“As they hit middle school, the demands of classes can be higher. A kid might say, ‘I have six periods, I don’t have time to be in a stander.’ Especially if they’re eating by mouth, they’re teenagers, and they want to go where their friends want to go. There’s junk [food] available. Just because a kiddo has CP doesn’t mean they’re going to want to watch their weight.”

Parents and therapists must now work with a teen who has stronger opinions. “Compliance changes,” Kiger said. “When a child is little, you can kind of force them to go to therapy. For pre-teens and teens, it’s natural to rebel against your family. So if you’re being told you have to go to PT or this PT is telling you you’ve got to do your home exercises: ‘Yeah, whatever.’ Parents are going to do what all parents do: Choose their battles.”

How Aging Impacts CP in Middle Age

Kiger added that changes don’t stop once the client reaches adulthood. “As someone who worked primarily in pediatrics before joining Sunrise, we used to preach ‘developmental milestones,’” she said. “Why do people stop focusing on developmental milestones once people are out of adolescence? What are the developmental milestones as an adult that you go through?”

“I am an occupational therapist so I worked in in-patient neurological rehab primarily with adults,” Chesney said. “I worked with clients with spinal cord injuries, some adults with CP or neurodegenerative diseases. No matter what your diagnosis is, the phenomenon of tone and spasticity comes from that neurological impact. What’s so hard is it’s so unique to each person. One form of managing spasticity isn’t necessarily going to work for everybody.”

Chesney said she views spasticity as an indication to look closer: “Spasticity is dynamic, it is velocity dependent. It’s the body’s way of telling you something’s wrong. When we see somebody that we’ve been working with, and their spasticity today is just really terrible — it’s hard to move them and they’re tighter than they usually are — there’s a lot of questions.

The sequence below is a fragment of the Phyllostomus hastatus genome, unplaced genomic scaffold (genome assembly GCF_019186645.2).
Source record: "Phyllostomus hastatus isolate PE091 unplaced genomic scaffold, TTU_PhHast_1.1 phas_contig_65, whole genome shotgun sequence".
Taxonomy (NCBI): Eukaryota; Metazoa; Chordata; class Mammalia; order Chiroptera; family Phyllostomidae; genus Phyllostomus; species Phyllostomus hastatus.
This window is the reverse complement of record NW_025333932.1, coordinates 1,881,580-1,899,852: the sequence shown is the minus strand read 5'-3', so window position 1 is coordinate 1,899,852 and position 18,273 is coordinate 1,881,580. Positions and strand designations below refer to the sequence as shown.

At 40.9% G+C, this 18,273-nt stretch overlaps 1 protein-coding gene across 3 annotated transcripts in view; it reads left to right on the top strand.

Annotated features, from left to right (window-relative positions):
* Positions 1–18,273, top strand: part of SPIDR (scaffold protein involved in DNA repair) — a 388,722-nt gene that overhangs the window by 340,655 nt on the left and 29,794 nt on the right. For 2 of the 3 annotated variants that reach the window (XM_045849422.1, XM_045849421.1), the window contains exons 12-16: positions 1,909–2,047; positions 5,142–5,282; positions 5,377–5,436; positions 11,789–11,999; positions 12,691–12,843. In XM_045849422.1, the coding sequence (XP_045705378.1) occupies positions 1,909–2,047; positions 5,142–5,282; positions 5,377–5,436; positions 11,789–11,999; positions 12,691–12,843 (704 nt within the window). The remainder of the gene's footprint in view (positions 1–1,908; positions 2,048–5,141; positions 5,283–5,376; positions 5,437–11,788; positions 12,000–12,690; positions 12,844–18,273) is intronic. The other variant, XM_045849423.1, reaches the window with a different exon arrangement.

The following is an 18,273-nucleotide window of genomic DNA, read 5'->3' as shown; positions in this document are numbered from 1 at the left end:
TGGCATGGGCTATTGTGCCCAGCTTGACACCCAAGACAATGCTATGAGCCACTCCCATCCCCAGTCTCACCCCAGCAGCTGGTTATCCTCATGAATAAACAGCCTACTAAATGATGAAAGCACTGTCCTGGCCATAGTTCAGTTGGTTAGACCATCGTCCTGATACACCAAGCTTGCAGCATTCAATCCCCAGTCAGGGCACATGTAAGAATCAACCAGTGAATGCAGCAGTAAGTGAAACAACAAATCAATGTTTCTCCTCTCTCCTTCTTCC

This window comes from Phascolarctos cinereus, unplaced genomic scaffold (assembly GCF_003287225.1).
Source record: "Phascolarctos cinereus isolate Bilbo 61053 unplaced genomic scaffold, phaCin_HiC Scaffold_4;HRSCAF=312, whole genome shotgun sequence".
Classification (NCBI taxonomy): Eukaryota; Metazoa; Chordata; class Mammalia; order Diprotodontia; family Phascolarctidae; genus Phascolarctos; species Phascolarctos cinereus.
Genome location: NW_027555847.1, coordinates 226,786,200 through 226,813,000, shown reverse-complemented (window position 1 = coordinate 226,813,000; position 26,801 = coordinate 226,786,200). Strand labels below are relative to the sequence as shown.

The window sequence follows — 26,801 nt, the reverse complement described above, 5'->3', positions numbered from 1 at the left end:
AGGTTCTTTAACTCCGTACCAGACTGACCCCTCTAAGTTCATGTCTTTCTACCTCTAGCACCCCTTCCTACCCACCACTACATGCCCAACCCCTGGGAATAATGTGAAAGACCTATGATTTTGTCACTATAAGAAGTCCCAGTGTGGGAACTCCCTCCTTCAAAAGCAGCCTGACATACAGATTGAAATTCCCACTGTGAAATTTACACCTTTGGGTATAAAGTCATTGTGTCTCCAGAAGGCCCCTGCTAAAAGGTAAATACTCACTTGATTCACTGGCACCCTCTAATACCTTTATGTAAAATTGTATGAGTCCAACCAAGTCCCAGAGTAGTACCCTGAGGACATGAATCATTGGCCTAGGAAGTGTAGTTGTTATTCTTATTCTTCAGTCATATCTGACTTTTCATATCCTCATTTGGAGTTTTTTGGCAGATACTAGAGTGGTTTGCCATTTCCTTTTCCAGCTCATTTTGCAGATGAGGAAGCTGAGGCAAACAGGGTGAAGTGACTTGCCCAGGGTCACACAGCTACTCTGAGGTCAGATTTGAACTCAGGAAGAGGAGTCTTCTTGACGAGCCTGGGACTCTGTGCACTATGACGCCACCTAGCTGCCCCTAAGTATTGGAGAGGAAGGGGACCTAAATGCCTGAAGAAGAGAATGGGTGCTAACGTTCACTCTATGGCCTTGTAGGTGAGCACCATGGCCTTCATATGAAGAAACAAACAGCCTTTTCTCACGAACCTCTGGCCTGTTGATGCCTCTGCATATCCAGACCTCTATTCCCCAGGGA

“Did you not sleep well, did you miss taking your medication? Have you had a bowel movement? When somebody is constipated, or maybe their bladder is full, their body is going to have higher spasticity and tone. It’s like your body’s way of saying, ‘I have to focus on something that’s not right. I can’t focus on relaxing these muscles.’ If somebody is in pain, you’re going to see their spasticity is worse.”

Chesney believes in tracking spasticity throughout the client’s life. “Do you feel that it’s stayed pretty stable? Do you feel like it’s decreased or increased recently? If it’s still significantly impacting daily living, if they’re having trouble performing activities or they’re in a lot of pain — that’s when you want to bring up ‘Have you checked in with your physician who manages your spasticity?’ Sometimes it’s been awhile since anyone’s revisited that. They just accept that it’s gotten worse.”

And her message for a client who’s thinking that: “I always remind them there should be ways that we can manage this. The goal is always to manage someone functionally and make sure they’re not in pain. So it does have to be revisited. You don’t just start one treatment and stay on it forever.”

“When people get older, their skin gets thinner,” Kiger said. “So as somebody ages, they may become more susceptible to skin breakdown. That can happen in somebody with dementia who’s still ambulatory and living in a long-term care facility. If they’re hitting these different decades, you need to add all that into your thinking when you do the eval.

“You’ve got to start thinking about early-onset dementia. Just because somebody has CP doesn’t mean they can’t develop dementia, too. If a client is non-verbal and CP impacts all four extremities, maybe dementia is playing a part in why he used to be super compliant about doing pressure reliefs, yet now is suddenly not as compliant. Suddenly, they’re non compliant about doing weight shifts. Could it be dementia?”

The lengthy pandemic that forced people to stay home might also have impacted people with CP, Chesney said. “I feel for parents and caregivers: They’re juggling online school and children and working from home along with care needs. I just feel like a lot of visits became telehealth visits, which is fine and certainly has a place. But I think a lot of times, people are just trying to rush through: ‘Everything’s going fine.’ Nobody wanted to bring something up that was going to cause them to need to go in for [an in-person] visit.

“Maybe people haven’t been getting out as much, or they’ve been spending more time in bed. For sure, people need to check back in.”

Still, Chesney’s message for clients is a positive one. “Sometimes people just need to be re-educated on their options and that it’s okay for them to ask questions and be re-evaluated. How can we help you from an equipment standpoint? But also for the caregiver — how can we help the caregiver out to make it easier for them? Let’s see what we can do. We just have to re-evaluate and see what our options are.”

This article originally appeared in the May/June 2021 issue of Mobility Management.